The Taste of Spring


From up here,
on my hill,
I see the white caps
of the harbour
stumbling in the morning light.
Their impetuous play
carries new anticipation.
They too fall upon the shore
in love.
In the vigorous wind
that bowls through the suburbs,
precariously tilted
over Wellington,
I witness the
gleeful annihilation of
clothes lines,
and the scent of the
wild spring
buffets my heart.

My Lady the Moon


She has everything now,
up there.
And when she turns to me,
as if to say
there is no one else you could love,
her regard bores through
these hands I raise
to show I am nothing
but a receptacle of her night.
She has confiscated all of these,
my affairs,
my days used up with love.
Afflicted by a burning chest of solitude,
in the month of her fiercest song,
I sit atop the highest hill,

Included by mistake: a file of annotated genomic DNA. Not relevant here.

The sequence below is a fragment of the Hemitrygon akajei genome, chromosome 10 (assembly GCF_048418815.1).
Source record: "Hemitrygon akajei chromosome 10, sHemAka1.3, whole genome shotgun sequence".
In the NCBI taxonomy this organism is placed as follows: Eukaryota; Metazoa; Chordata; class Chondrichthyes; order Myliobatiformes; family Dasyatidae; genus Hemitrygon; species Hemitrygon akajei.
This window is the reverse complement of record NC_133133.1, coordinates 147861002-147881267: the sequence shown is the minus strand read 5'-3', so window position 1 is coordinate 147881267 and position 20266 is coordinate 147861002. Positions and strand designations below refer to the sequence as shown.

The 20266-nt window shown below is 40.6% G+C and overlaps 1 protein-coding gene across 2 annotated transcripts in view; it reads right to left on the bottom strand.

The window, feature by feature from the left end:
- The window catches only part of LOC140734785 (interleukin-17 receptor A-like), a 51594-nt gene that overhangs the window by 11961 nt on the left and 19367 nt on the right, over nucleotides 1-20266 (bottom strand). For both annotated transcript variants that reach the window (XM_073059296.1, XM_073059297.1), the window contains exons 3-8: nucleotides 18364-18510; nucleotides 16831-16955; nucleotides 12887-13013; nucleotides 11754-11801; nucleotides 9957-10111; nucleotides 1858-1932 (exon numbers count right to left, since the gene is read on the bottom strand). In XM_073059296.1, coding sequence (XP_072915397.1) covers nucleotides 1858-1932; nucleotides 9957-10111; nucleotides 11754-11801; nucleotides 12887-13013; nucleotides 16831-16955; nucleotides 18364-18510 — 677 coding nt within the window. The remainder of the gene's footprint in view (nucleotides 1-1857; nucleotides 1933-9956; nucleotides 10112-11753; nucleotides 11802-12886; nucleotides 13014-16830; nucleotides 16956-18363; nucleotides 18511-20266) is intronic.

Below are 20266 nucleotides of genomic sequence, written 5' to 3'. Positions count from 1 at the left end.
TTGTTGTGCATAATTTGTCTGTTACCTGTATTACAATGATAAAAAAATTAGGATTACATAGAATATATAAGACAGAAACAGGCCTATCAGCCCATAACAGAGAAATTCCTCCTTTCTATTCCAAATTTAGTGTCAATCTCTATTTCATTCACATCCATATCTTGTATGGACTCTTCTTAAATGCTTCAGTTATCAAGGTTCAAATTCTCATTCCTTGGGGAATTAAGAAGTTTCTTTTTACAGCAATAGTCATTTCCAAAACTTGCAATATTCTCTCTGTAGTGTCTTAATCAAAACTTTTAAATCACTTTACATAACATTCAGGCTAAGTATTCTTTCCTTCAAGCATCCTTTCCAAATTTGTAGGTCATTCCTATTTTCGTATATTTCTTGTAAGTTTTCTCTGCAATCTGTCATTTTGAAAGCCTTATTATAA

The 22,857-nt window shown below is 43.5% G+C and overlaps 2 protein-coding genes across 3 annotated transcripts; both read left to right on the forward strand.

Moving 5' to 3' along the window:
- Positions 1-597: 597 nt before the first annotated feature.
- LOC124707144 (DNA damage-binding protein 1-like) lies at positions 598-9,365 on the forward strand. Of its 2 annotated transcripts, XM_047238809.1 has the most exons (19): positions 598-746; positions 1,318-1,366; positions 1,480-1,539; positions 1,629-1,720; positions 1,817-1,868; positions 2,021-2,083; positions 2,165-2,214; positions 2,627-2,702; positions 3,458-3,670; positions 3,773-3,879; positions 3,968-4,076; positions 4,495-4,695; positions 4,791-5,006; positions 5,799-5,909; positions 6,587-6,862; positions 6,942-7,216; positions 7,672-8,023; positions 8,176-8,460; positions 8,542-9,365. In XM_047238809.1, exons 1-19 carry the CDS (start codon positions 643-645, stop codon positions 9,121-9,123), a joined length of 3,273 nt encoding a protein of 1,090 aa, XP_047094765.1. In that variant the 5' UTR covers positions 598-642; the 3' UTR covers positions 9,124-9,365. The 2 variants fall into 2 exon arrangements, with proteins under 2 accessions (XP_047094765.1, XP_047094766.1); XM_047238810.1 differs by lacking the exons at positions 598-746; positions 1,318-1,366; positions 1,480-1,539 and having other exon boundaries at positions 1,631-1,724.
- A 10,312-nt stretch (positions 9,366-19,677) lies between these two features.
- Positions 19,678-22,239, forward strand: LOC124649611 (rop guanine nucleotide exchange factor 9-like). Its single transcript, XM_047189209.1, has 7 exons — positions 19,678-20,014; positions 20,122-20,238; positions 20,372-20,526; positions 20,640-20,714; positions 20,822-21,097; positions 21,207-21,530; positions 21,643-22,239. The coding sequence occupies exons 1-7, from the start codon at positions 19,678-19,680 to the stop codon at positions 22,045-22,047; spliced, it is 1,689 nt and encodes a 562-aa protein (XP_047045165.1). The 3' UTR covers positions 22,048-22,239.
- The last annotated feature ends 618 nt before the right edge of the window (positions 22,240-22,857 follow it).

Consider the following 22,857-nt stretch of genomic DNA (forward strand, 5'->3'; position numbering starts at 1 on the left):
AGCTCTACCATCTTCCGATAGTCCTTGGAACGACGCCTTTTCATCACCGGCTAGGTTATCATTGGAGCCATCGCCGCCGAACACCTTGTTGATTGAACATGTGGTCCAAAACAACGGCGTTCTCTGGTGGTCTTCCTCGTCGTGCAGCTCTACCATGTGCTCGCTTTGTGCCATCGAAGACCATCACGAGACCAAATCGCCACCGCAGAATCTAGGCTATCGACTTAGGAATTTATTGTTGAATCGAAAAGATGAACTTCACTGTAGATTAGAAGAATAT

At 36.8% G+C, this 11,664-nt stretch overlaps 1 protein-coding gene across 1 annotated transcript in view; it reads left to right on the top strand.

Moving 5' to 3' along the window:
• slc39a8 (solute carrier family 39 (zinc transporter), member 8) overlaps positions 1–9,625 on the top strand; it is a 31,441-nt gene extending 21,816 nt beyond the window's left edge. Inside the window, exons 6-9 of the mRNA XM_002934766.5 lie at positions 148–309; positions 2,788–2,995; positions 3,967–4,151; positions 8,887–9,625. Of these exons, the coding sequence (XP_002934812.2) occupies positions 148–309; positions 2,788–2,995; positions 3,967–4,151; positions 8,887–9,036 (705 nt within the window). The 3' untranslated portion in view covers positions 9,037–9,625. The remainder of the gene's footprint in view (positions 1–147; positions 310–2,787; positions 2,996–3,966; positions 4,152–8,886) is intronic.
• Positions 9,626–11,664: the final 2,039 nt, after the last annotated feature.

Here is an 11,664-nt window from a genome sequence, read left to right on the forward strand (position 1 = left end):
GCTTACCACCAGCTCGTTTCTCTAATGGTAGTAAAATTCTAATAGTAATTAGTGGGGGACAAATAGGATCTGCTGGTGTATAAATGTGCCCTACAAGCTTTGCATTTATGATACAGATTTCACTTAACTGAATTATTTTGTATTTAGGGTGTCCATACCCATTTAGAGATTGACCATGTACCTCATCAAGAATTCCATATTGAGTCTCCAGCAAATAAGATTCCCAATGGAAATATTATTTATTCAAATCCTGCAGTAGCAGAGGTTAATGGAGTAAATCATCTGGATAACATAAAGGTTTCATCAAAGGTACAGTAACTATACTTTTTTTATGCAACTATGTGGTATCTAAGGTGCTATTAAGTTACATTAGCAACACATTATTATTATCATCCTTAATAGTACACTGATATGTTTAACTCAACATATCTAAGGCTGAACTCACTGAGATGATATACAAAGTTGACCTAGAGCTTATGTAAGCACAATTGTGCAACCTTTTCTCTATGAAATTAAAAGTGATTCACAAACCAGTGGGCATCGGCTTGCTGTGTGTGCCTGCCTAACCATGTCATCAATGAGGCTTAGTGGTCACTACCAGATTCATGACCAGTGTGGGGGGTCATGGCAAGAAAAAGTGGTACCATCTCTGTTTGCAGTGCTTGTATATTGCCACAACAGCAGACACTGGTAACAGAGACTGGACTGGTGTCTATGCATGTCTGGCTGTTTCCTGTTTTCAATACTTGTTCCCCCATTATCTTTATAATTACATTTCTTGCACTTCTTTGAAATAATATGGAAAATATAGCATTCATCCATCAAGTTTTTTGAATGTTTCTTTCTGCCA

far above a town full of
sleeping dogs,
of waiting bells,
drunk and full of ache
with a wind-devoured bone,
I try to patch things up
with my lady the moon.

In the girl was a violence

In the girl was a violence,
a century of hungers
that she often lulled to sleep.
Then, one by one,
from her open chest,
came red balloons,
fears I burst with
the sharp edge of my
She entrusted these things to me,
for a purpose I
would never discover.
In the soul of the woman,
the child’s despair was
never outgrown.
With her,
I would always be child too,
I would know the
indescribable lightness,
diving head first
from the flaming rocks
into an unrelenting